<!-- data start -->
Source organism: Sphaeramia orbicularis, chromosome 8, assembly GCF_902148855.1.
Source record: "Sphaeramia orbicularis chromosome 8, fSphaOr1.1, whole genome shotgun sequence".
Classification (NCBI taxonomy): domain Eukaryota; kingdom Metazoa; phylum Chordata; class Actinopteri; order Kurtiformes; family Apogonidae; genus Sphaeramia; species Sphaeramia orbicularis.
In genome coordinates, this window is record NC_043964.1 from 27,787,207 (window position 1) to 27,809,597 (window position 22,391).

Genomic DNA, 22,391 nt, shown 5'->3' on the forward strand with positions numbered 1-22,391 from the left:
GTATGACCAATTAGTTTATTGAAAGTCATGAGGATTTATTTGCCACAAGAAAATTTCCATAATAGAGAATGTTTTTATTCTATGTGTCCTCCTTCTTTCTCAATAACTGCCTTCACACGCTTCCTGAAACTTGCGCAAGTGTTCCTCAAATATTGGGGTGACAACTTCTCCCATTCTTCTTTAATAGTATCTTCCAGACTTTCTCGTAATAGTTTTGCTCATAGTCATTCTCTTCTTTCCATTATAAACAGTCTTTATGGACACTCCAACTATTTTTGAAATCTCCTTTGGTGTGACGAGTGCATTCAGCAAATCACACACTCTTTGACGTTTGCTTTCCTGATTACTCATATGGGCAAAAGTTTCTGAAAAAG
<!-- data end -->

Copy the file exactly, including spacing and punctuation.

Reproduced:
Source organism: Sphaeramia orbicularis, chromosome 8, assembly GCF_902148855.1.
Source record: "Sphaeramia orbicularis chromosome 8, fSphaOr1.1, whole genome shotgun sequence".
Classification (NCBI taxonomy): domain Eukaryota; kingdom Metazoa; phylum Chordata; class Actinopteri; order Kurtiformes; family Apogonidae; genus Sphaeramia; species Sphaeramia orbicularis.
In genome coordinates, this window is record NC_043964.1 from 27,787,207 (window position 1) to 27,809,597 (window position 22,391).

Genomic DNA, 22,391 nt, shown 5'->3' on the forward strand with positions numbered 1-22,391 from the left:
GTATGACCAATTAGTTTATTGAAAGTCATGAGGATTTATTTGCCACAAGAAAATTTCCATAATAGAGAATGTTTTTATTCTATGTGTCCTCCTTCTTTCTCAATAACTGCCTTCACACGCTTCCTGAAACTTGCGCAAGTGTTCCTCAAATATTGGGGTGACAACTTCTCCCATTCTTCTTTAATAGTATCTTCCAGACTTTCTCGTAATAGTTTTGCTCATAGTCATTCTCTTCTTTCCATTATAAACAGTCTTTATGGACACTCCAACTATTTTTGAAATCTCCTTTGGTGTGACGAGTGCATTCAGCAAATCACACACTCTTTGACGTTTGCTTTCCTGATTACTCATATGGGCAAAAGTTTCTGAAAAAG